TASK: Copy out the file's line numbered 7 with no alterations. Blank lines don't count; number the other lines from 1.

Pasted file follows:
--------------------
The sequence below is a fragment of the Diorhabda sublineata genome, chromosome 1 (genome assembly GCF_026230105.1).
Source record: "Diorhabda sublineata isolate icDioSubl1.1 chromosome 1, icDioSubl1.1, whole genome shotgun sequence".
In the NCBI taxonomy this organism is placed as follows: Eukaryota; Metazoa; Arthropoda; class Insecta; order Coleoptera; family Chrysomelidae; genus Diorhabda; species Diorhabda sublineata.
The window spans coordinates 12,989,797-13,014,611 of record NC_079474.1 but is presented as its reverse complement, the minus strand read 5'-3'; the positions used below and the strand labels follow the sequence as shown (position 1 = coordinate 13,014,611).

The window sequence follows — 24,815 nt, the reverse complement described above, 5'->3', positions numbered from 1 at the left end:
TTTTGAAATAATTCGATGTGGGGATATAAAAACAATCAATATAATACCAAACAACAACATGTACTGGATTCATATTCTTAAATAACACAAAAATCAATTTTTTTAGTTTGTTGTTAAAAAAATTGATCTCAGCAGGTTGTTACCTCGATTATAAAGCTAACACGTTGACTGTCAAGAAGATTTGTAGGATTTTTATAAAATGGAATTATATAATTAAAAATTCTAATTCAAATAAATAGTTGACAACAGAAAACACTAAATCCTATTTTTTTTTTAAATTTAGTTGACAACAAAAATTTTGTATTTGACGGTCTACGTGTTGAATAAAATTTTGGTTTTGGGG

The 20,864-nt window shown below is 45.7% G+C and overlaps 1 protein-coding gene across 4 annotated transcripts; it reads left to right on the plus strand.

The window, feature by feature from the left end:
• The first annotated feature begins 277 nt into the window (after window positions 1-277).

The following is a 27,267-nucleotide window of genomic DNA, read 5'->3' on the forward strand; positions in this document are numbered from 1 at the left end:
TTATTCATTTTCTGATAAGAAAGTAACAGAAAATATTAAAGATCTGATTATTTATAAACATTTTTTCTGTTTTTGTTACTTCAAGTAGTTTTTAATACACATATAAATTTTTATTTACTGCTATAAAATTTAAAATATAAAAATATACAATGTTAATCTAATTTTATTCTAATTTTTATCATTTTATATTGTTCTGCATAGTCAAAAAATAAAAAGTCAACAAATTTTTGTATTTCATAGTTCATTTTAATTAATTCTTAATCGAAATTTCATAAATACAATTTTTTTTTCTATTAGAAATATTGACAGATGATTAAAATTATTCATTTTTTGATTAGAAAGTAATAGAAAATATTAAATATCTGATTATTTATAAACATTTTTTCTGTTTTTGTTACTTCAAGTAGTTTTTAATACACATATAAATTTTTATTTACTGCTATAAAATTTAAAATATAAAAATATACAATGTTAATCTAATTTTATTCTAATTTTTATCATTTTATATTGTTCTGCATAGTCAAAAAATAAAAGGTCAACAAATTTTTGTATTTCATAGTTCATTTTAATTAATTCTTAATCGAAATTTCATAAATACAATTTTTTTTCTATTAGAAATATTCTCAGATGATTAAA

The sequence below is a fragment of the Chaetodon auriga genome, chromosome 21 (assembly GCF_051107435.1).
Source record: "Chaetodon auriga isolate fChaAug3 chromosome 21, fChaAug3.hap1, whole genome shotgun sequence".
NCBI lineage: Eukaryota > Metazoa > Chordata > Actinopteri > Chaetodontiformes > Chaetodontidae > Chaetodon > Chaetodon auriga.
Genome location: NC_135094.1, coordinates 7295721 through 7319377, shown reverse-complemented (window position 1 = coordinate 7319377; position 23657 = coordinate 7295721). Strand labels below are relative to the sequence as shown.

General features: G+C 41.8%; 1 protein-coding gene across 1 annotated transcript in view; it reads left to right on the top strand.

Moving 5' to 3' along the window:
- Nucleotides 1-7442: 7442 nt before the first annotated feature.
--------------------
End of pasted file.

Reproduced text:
The 20,864-nt window shown below is 45.7% G+C and overlaps 1 protein-coding gene across 4 annotated transcripts; it reads left to right on the plus strand.